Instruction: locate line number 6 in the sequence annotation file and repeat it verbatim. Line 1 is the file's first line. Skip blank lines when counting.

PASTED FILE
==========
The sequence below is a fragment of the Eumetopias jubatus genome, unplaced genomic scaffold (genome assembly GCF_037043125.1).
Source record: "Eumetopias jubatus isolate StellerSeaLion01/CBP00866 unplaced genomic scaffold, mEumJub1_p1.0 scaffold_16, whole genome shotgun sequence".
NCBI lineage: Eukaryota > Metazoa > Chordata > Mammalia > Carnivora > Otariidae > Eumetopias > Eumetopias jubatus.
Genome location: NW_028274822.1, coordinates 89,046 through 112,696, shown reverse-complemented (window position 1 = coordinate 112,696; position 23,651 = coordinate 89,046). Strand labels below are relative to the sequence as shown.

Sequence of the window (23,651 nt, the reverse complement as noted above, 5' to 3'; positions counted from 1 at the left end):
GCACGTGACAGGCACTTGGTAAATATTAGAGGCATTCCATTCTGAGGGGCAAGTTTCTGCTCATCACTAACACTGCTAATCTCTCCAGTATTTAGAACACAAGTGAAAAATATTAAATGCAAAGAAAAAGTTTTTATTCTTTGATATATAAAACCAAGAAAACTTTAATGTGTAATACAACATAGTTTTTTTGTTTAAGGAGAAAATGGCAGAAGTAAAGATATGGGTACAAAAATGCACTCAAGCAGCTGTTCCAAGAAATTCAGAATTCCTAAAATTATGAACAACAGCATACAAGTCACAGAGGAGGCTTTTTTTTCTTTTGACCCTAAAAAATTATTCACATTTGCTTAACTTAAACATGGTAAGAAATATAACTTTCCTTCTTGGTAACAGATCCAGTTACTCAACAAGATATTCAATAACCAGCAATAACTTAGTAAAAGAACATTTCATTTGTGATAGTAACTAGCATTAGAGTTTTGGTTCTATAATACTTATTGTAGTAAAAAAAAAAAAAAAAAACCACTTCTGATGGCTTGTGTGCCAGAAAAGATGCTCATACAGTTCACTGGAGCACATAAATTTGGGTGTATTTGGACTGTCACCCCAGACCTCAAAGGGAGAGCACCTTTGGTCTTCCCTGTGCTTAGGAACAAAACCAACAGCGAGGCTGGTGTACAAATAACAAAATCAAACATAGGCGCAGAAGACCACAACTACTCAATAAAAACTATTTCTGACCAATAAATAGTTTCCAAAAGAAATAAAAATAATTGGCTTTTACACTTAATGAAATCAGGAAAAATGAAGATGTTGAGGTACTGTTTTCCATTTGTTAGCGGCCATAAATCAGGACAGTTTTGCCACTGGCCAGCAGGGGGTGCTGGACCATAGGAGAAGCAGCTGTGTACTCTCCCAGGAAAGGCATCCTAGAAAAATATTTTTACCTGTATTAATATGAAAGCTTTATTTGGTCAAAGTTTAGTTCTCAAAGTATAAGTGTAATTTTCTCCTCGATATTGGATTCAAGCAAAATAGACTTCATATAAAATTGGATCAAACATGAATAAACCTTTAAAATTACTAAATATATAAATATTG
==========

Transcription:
GCACGTGACAGGCACTTGGTAAATATTAGAGGCATTCCATTCTGAGGGGCAAGTTTCTGCTCATCACTAACACTGCTAATCTCTCCAGTATTTAGAACACAAGTGAAAAATATTAAATGCAAAGAAAAAGTTTTTATTCTTTGATATATAAAACCAAGAAAACTTTAATGTGTAATACAACATAGTTTTTTTGTTTAAGGAGAAAATGGCAGAAGTAAAGATATGGGTACAAAAATGCACTCAAGCAGCTGTTCCAAGAAATTCAGAATTCCTAAAATTATGAACAACAGCATACAAGTCACAGAGGAGGCTTTTTTTTCTTTTGACCCTAAAAAATTATTCACATTTGCTTAACTTAAACATGGTAAGAAATATAACTTTCCTTCTTGGTAACAGATCCAGTTACTCAACAAGATATTCAATAACCAGCAATAACTTAGTAAAAGAACATTTCATTTGTGATAGTAACTAGCATTAGAGTTTTGGTTCTATAATACTTATTGTAGTAAAAAAAAAAAAAAAAAACCACTTCTGATGGCTTGTGTGCCAGAAAAGATGCTCATACAGTTCACTGGAGCACATAAATTTGGGTGTATTTGGACTGTCACCCCAGACCTCAAAGGGAGAGCACCTTTGGTCTTCCCTGTGCTTAGGAACAAAACCAACAGCGAGGCTGGTGTACAAATAACAAAATCAAACATAGGCGCAGAAGACCACAACTACTCAATAAAAACTATTTCTGACCAATAAATAGTTTCCAAAAGAAATAAAAATAATTGGCTTTTACACTTAATGAAATCAGGAAAAATGAAGATGTTGAGGTACTGTTTTCCATTTGTTAGCGGCCATAAATCAGGACAGTTTTGCCACTGGCCAGCAGGGGGTGCTGGACCATAGGAGAAGCAGCTGTGTACTCTCCCAGGAAAGGCATCCTAGAAAAATATTTTTACCTGTATTAATATGAAAGCTTTATTTGGTCAAAGTTTAGTTCTCAAAGTATAAGTGTAATTTTCTCCTCGATATTGGATTCAAGCAAAATAGACTTCATATAAAATTGGATCAAACATGAATAAACCTTTAAAATTACTAAATATATAAATATTG